Creating lifelong literary connections
July 31, 2019 | Author
The Copyright Agency’s Cultural Fund supports Australia’s literary community in myriad ways and sometimes, serendipitously, creates connections that go far beyond expectations.
Our support for the 2019 Miles Franklin Literary Award has helped introduce new audiences to the award-winning author Dr Michael Mohammed Ahmad, who was shortlisted for The Lebs (Hachette Australia). Each shortlisted writer receives $5,000 from the Copyright Agency’s Cultural Fund.
Dr Ahmad, won the 2019 NSW Premier’s Literary Multicultural Award for the book and is also the founder and director of the Western Sydney Literacy Movement ‘Sweatshop’, which provides critical mentorships to writers from culturally diverse backgrounds.
Mohammed says, when he was an emerging writer, there were no Arab-Australian mentors available – but he was fortunate for the support of Ivor Indyk, from Giramondo Publishing, who was his doctorate supervisor at Western Sydney University and who published his first book, The Tribes.
Two emerging authors he has personally mentored are Arab-Australian author Omar Sakr and Tongan-Australian author Winnie Dunn, both of whom have received grants from the Cultural Fund.
Omar has published two collections of poetry. The highly acclaimed, These Wild Horses (Cordite, 2017) and The Lost Arabs (UQP 2019).
Of his mentorship, Omar says “It’s been such a generative time with Mohammed, and I think I’ve grown a great deal as a writer in the past year”.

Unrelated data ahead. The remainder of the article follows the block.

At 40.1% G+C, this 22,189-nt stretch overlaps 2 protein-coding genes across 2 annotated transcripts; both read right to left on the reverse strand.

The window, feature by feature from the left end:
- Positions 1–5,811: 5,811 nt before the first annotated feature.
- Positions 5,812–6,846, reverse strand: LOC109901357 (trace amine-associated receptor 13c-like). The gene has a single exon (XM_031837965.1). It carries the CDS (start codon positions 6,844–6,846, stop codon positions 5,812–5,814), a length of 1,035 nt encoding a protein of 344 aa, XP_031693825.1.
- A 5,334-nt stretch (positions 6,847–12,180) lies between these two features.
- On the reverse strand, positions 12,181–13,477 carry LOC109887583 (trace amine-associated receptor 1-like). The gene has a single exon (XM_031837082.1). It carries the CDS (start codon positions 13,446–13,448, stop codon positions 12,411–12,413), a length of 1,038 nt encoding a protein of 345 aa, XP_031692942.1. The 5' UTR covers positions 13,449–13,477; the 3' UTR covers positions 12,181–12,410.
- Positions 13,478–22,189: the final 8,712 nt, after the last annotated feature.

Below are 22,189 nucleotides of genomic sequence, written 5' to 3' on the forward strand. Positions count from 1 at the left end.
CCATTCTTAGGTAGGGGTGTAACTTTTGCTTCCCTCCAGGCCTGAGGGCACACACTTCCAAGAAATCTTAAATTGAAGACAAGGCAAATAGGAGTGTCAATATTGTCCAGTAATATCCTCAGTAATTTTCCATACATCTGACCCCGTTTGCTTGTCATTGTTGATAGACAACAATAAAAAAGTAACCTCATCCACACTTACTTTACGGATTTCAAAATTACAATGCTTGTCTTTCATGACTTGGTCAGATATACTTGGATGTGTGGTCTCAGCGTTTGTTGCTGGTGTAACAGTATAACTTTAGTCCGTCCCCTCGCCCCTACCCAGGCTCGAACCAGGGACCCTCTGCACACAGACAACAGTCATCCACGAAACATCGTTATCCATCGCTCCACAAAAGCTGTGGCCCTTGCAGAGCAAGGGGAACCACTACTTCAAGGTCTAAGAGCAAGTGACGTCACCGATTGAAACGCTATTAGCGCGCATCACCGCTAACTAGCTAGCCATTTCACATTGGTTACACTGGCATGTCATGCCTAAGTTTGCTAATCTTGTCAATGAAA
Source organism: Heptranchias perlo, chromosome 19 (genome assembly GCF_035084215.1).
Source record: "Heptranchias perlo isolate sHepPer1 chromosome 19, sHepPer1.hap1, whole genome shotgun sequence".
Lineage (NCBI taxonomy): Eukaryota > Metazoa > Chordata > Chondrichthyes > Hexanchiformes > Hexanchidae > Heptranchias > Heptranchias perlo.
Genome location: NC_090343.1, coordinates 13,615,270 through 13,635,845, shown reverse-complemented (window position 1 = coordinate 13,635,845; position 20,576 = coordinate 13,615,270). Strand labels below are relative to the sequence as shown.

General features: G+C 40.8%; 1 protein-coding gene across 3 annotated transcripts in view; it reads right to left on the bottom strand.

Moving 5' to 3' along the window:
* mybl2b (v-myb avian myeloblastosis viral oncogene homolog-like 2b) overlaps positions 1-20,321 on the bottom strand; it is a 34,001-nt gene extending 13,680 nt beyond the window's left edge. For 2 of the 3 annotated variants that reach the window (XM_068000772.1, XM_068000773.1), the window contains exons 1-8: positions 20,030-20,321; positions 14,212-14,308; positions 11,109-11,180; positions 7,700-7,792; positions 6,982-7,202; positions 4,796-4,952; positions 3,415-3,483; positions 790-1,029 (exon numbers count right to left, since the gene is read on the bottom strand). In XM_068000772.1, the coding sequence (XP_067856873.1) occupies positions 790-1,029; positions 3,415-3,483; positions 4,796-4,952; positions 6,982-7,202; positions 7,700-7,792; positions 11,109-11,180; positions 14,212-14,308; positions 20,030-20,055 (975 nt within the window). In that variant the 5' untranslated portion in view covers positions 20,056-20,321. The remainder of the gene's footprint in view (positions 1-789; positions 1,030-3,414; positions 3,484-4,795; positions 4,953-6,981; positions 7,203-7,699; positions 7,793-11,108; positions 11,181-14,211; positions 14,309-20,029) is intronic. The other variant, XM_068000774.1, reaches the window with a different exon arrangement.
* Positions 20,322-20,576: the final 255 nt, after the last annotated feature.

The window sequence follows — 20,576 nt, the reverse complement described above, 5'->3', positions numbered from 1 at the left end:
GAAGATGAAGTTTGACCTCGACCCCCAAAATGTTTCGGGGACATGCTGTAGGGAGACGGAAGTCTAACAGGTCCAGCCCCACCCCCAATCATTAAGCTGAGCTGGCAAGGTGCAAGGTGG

“The publishing world remains largely white in Australia, and so, any project which supports marginalised artists creating new work that more accurately reflects our society will undoubtedly benefit the creative community as a whole.”
As Omar’s mentorship wraps up, Mohammed sees a lifelong relationship between them and notes wryly that there is room for more than one male Arab-Muslim author.
Winnie, who is the first in her family to receive a university degree, will develop her creative writing practice in prose and autobiographical fiction under Mohammed’s mentorship, including research into Pacific oral storytelling traditions.
Winnie has stories published in The Sydney Review of Books, Meanjin, The Lifted Brow and the Griffith Review, to name a few, as well as editing four anthologies through Sweatshop. The most recent anthology, Sweatshop Women: Volume One sold out at the 2019 Sydney Writers Festival.
She says, “Having a one-on-one mentorship with Dr Ahmad … an intercultural dialogue, is very special.”
“It’s also very special to be a recipient of a Cultural Fund grant … being paid to work on my short stories and take that next step to being a published author as well as being one of, if not the first, Tongan-Australian published author,” she says.
Apply for a CREATE grant before 1pm on 19 August 2019. CREATE grants support mid-career and established writers and visual artists to create and develop new work with amounts of $10,000, $15,000 or $20,000.